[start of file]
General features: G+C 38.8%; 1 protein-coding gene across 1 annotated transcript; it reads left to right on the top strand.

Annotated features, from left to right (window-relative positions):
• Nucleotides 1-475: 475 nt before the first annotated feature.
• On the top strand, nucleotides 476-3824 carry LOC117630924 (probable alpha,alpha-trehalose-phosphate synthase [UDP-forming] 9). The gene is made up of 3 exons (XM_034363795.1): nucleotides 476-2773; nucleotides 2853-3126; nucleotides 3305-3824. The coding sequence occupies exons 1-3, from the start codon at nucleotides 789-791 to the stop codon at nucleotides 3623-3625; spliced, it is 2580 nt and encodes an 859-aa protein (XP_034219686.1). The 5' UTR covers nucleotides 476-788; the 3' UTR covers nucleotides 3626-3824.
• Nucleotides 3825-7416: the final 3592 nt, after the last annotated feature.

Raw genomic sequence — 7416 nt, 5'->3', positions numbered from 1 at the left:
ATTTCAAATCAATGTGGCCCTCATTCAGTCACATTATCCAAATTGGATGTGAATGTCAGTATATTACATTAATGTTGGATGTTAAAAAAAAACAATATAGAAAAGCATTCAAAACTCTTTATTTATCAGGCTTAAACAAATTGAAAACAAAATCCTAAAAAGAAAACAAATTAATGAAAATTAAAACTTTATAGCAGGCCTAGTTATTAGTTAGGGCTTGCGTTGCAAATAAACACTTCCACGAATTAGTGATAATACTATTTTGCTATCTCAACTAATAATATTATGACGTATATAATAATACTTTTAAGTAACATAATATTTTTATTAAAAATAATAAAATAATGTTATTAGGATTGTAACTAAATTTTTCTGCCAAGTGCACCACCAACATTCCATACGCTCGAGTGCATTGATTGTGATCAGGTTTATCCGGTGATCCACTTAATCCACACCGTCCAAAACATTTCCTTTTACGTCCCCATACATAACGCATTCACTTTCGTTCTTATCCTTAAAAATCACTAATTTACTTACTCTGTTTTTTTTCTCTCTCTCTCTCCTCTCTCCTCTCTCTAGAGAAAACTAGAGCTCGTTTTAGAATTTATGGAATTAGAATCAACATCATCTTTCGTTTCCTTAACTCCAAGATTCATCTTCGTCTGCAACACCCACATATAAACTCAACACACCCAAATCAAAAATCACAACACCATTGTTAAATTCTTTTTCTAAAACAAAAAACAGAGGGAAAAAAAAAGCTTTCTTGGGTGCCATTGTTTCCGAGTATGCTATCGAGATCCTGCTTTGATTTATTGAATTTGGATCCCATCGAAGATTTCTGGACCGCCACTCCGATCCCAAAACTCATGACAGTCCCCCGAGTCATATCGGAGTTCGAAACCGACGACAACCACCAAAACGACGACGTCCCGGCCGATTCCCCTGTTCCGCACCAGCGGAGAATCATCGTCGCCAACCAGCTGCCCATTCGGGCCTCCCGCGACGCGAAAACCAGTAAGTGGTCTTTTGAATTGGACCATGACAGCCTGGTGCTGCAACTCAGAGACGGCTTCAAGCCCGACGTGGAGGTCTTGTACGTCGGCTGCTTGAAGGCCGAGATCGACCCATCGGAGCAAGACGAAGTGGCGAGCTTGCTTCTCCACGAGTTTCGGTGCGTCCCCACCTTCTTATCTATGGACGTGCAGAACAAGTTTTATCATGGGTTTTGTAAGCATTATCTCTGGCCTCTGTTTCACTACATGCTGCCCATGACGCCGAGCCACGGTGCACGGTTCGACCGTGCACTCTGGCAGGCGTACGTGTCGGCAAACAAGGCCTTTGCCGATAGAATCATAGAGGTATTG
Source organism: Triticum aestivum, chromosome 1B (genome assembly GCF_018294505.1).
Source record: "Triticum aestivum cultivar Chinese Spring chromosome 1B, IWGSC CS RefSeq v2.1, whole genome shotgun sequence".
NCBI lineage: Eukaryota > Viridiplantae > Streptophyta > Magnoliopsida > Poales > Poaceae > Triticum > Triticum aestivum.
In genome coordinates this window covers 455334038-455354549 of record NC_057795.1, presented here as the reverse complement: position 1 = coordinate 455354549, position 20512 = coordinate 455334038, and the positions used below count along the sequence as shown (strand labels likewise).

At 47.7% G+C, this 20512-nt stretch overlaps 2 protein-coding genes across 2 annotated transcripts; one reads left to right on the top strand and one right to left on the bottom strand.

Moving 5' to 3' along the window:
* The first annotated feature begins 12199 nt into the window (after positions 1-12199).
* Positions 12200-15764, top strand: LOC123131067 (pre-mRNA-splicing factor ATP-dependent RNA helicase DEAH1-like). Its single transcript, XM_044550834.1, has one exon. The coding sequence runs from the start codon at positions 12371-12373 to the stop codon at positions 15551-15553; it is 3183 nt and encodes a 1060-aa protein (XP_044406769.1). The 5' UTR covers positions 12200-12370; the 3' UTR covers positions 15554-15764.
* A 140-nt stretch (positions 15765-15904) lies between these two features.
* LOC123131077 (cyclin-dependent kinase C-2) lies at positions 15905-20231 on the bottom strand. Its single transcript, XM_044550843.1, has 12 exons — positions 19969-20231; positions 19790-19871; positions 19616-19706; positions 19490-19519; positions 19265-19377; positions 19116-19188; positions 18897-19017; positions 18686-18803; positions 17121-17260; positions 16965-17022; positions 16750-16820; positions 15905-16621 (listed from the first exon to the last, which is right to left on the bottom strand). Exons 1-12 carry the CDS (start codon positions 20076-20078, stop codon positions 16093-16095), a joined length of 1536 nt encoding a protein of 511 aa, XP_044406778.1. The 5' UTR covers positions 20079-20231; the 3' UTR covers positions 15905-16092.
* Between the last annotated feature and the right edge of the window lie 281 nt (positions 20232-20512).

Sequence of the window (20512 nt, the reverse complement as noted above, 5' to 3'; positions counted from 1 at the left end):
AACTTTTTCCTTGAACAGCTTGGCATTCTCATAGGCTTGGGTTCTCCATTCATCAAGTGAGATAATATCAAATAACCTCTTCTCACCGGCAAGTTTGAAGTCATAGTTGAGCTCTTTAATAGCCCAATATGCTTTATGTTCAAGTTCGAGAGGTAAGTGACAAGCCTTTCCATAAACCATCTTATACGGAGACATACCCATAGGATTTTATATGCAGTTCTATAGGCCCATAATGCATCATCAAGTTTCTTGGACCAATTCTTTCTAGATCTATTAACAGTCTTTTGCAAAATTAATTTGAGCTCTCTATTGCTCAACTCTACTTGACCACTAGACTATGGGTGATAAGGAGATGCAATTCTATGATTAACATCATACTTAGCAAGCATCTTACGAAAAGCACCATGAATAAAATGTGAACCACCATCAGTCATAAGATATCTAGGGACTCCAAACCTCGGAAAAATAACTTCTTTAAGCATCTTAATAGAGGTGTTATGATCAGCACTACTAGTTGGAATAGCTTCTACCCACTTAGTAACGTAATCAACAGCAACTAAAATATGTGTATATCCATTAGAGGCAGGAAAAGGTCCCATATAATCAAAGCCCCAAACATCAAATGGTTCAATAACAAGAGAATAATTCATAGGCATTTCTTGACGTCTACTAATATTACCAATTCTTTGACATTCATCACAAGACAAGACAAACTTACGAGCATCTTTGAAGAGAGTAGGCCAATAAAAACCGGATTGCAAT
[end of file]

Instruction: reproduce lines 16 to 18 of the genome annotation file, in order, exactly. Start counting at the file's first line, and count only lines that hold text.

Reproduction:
* A 140-nt stretch (positions 15765-15904) lies between these two features.
* LOC123131077 (cyclin-dependent kinase C-2) lies at positions 15905-20231 on the bottom strand. Its single transcript, XM_044550843.1, has 12 exons — positions 19969-20231; positions 19790-19871; positions 19616-19706; positions 19490-19519; positions 19265-19377; positions 19116-19188; positions 18897-19017; positions 18686-18803; positions 17121-17260; positions 16965-17022; positions 16750-16820; positions 15905-16621 (listed from the first exon to the last, which is right to left on the bottom strand). Exons 1-12 carry the CDS (start codon positions 20076-20078, stop codon positions 16093-16095), a joined length of 1536 nt encoding a protein of 511 aa, XP_044406778.1. The 5' UTR covers positions 20079-20231; the 3' UTR covers positions 15905-16092.
* Between the last annotated feature and the right edge of the window lie 281 nt (positions 20232-20512).